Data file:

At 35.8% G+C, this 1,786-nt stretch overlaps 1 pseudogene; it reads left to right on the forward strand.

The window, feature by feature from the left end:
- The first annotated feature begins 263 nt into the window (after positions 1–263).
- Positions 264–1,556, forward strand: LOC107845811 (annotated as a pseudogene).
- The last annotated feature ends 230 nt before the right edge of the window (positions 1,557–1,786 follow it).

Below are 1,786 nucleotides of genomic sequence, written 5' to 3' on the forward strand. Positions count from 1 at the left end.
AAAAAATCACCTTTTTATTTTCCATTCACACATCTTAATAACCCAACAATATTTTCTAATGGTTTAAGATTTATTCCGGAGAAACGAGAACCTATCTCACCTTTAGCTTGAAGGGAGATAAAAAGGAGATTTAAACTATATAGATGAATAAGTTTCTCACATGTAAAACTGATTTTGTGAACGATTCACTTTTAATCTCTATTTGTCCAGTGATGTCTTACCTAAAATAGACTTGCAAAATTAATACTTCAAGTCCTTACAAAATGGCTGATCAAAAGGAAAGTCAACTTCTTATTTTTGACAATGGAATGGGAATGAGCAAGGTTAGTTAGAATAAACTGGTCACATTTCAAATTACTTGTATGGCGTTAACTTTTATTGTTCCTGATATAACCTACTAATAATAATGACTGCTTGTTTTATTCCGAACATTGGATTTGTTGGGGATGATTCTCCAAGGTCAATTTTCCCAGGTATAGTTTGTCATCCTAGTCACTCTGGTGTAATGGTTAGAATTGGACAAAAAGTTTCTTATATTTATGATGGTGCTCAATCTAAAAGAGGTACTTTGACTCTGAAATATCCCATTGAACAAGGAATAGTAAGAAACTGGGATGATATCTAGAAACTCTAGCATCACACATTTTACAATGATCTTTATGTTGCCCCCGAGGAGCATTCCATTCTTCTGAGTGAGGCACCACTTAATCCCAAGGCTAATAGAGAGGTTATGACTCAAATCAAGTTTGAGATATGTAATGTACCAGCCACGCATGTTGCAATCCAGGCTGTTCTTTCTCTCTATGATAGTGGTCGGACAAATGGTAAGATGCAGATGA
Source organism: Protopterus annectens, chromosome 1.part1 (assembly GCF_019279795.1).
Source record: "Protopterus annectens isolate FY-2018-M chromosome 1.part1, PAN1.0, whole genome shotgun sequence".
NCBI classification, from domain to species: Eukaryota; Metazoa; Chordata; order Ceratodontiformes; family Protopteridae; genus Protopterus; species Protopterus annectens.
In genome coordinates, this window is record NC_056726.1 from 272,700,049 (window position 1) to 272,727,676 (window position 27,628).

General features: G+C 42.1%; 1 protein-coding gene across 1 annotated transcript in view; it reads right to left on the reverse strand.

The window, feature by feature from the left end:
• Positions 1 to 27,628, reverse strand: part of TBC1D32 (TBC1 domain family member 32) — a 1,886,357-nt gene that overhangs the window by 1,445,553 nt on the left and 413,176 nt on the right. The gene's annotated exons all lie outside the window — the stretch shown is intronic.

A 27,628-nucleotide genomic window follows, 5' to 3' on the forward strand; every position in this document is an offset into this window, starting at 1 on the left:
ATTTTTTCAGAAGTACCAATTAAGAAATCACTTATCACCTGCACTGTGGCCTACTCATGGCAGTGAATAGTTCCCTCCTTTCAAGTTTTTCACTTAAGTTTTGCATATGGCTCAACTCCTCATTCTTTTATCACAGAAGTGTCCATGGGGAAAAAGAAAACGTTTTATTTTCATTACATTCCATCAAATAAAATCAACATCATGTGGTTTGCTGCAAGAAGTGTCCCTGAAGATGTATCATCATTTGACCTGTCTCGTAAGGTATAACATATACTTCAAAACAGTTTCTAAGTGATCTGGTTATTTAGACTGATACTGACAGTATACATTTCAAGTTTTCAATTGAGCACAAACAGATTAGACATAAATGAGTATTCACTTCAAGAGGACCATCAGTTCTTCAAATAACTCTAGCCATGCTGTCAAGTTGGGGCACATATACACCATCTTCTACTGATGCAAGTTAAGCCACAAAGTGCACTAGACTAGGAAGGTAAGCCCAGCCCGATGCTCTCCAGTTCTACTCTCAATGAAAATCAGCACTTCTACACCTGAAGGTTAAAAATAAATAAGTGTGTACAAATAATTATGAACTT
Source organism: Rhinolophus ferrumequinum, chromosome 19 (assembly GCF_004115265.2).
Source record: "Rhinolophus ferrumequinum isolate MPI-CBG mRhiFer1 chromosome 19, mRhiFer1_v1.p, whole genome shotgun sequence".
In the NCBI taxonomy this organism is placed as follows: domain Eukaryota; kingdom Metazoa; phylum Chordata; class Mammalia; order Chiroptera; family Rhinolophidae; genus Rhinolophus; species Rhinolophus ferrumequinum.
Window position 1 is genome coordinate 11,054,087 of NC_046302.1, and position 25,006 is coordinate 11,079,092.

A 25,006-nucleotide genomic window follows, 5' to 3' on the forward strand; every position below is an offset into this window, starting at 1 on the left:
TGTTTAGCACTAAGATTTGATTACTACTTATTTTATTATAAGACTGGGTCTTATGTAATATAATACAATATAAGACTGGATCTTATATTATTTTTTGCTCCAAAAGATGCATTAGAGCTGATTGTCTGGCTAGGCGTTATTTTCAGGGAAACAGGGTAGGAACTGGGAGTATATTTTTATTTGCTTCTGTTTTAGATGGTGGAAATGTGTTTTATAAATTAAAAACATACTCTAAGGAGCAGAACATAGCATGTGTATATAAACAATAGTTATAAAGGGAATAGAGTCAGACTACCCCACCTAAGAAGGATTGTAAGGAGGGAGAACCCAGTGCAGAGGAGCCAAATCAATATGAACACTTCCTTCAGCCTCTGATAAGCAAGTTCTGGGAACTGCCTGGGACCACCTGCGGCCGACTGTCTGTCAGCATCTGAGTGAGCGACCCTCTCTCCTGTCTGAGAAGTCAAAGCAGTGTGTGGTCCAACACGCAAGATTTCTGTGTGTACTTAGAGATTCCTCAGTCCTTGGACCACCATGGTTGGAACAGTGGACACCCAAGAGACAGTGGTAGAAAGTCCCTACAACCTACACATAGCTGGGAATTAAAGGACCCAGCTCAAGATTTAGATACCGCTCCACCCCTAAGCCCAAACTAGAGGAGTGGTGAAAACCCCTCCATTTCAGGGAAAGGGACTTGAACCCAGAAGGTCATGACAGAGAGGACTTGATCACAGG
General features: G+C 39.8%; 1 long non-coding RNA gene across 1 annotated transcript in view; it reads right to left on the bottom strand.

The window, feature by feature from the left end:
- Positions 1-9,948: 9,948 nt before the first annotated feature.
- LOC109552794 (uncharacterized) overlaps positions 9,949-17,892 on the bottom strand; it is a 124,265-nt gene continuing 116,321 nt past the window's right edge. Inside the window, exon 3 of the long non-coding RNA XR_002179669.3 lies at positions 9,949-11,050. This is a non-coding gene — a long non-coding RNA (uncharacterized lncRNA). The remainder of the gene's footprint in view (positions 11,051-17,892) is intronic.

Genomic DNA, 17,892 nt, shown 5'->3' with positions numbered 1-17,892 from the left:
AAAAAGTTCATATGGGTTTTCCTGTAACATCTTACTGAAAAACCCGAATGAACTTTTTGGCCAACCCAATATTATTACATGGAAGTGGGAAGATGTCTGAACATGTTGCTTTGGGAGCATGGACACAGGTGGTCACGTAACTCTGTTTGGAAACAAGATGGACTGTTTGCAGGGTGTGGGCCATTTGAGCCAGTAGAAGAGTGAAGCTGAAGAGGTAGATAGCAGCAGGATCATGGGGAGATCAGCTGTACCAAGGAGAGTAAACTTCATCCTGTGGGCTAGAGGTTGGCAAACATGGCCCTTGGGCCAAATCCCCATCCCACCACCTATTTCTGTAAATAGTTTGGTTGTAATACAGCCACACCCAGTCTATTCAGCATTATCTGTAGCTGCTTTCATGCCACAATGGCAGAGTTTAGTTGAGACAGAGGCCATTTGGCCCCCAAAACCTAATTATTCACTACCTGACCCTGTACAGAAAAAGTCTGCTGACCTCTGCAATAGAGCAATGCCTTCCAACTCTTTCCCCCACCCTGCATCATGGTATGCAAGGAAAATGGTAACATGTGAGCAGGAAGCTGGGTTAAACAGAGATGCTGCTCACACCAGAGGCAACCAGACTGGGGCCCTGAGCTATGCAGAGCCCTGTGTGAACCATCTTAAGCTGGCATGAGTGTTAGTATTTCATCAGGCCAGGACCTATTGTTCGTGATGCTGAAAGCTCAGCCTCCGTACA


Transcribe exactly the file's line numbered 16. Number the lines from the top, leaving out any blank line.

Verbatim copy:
ATTTTTTCAGAAGTACCAATTAAGAAATCACTTATCACCTGCACTGTGGCCTACTCATGGCAGTGAATAGTTCCCTCCTTTCAAGTTTTTCACTTAAGTTTTGCATATGGCTCAACTCCTCATTCTTTTATCACAGAAGTGTCCATGGGGAAAAAGAAAACGTTTTATTTTCATTACATTCCATCAAATAAAATCAACATCATGTGGTTTGCTGCAAGAAGTGTCCCTGAAGATGTATCATCATTTGACCTGTCTCGTAAGGTATAACATATACTTCAAAACAGTTTCTAAGTGATCTGGTTATTTAGACTGATACTGACAGTATACATTTCAAGTTTTCAATTGAGCACAAACAGATTAGACATAAATGAGTATTCACTTCAAGAGGACCATCAGTTCTTCAAATAACTCTAGCCATGCTGTCAAGTTGGGGCACATATACACCATCTTCTACTGATGCAAGTTAAGCCACAAAGTGCACTAGACTAGGAAGGTAAGCCCAGCCCGATGCTCTCCAGTTCTACTCTCAATGAAAATCAGCACTTCTACACCTGAAGGTTAAAAATAAATAAGTGTGTACAAATAATTATGAACTT